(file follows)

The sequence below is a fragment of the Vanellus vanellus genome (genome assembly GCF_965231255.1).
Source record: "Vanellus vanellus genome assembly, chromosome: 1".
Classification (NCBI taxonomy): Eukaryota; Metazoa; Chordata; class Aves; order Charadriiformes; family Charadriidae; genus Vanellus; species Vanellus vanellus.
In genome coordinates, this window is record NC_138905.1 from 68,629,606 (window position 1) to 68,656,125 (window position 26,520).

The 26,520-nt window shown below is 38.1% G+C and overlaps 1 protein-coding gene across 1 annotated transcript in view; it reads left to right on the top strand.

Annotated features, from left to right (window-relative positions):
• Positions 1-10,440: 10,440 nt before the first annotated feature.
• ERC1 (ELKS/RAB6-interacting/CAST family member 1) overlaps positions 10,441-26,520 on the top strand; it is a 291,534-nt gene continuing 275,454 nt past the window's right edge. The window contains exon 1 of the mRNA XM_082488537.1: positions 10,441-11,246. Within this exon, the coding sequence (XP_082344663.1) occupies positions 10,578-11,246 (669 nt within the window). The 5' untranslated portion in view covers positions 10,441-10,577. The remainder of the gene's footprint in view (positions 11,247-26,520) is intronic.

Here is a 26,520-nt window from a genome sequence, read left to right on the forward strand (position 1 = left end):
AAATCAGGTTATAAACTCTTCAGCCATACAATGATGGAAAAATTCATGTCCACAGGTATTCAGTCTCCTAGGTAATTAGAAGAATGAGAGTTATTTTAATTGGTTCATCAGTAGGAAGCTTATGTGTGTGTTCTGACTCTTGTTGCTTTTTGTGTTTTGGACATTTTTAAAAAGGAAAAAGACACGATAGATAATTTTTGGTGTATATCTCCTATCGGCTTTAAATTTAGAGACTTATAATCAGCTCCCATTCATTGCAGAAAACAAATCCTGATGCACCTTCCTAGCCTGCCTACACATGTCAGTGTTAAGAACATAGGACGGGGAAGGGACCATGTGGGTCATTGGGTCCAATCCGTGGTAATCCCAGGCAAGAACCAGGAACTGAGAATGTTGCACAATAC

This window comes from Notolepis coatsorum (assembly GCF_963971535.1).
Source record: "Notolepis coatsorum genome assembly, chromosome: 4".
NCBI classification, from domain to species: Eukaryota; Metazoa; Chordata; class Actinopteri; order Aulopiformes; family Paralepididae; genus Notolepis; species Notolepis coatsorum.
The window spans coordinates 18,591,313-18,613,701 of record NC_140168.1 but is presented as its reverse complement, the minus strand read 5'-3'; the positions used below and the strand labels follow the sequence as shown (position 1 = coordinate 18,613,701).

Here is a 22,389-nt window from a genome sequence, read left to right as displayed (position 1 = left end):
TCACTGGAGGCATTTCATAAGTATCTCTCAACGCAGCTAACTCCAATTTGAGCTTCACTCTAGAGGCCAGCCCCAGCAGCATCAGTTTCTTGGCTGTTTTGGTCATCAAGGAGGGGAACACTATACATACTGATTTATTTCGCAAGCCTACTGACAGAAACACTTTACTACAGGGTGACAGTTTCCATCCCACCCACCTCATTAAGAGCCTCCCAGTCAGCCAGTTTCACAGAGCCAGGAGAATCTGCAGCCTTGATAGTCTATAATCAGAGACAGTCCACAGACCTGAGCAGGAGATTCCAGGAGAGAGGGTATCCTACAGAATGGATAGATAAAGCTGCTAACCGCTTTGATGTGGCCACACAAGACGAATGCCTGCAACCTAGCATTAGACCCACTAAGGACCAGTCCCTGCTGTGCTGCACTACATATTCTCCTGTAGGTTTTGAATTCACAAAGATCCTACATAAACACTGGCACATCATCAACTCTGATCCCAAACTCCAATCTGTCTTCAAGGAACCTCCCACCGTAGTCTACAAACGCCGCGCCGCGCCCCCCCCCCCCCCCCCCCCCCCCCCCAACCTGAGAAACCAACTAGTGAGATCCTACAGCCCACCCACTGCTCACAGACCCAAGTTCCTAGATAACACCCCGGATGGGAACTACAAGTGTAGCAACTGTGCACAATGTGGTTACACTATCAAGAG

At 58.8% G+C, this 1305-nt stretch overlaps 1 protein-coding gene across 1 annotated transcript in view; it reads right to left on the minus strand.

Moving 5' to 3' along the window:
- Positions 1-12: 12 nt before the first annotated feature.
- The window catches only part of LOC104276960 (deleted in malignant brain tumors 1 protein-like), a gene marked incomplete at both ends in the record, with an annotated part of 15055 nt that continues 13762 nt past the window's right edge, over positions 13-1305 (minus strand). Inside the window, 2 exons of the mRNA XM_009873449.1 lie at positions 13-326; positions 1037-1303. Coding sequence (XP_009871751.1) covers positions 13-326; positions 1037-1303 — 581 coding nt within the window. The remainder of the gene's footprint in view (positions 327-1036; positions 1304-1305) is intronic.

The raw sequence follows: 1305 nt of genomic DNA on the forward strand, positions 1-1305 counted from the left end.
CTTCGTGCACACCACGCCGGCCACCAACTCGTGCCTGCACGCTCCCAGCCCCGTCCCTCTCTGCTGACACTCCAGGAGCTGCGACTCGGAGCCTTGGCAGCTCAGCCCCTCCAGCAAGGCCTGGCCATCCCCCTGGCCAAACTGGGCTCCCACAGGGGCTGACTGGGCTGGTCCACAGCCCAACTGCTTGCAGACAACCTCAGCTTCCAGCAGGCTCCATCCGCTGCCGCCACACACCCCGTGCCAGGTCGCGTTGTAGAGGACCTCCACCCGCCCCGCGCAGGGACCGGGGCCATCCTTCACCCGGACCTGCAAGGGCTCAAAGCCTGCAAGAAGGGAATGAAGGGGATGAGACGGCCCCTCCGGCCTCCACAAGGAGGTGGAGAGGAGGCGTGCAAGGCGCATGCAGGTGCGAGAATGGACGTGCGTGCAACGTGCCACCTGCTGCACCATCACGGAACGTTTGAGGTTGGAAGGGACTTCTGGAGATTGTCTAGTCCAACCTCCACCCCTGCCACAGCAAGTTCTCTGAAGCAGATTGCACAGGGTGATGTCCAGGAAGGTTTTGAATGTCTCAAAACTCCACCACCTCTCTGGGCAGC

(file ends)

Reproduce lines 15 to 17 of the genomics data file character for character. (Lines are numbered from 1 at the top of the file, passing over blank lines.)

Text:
Here is a 22,389-nt window from a genome sequence, read left to right as displayed (position 1 = left end):
TCACTGGAGGCATTTCATAAGTATCTCTCAACGCAGCTAACTCCAATTTGAGCTTCACTCTAGAGGCCAGCCCCAGCAGCATCAGTTTCTTGGCTGTTTTGGTCATCAAGGAGGGGAACACTATACATACTGATTTATTTCGCAAGCCTACTGACAGAAACACTTTACTACAGGGTGACAGTTTCCATCCCACCCACCTCATTAAGAGCCTCCCAGTCAGCCAGTTTCACAGAGCCAGGAGAATCTGCAGCCTTGATAGTCTATAATCAGAGACAGTCCACAGACCTGAGCAGGAGATTCCAGGAGAGAGGGTATCCTACAGAATGGATAGATAAAGCTGCTAACCGCTTTGATGTGGCCACACAAGACGAATGCCTGCAACCTAGCATTAGACCCACTAAGGACCAGTCCCTGCTGTGCTGCACTACATATTCTCCTGTAGGTTTTGAATTCACAAAGATCCTACATAAACACTGGCACATCATCAACTCTGATCCCAAACTCCAATCTGTCTTCAAGGAACCTCCCACCGTAGTCTACAAACGCCGCGCCGCGCCCCCCCCCCCCCCCCCCCCCCCCCCCAACCTGAGAAACCAACTAGTGAGATCCTACAGCCCACCCACTGCTCACAGACCCAAGTTCCTAGATAACACCCCGGATGGGAACTACAAGTGTAGCAACTGTGCACAATGTGGTTACACTATCAAGAG

At 58.8% G+C, this 1305-nt stretch overlaps 1 protein-coding gene across 1 annotated transcript in view; it reads right to left on the minus strand.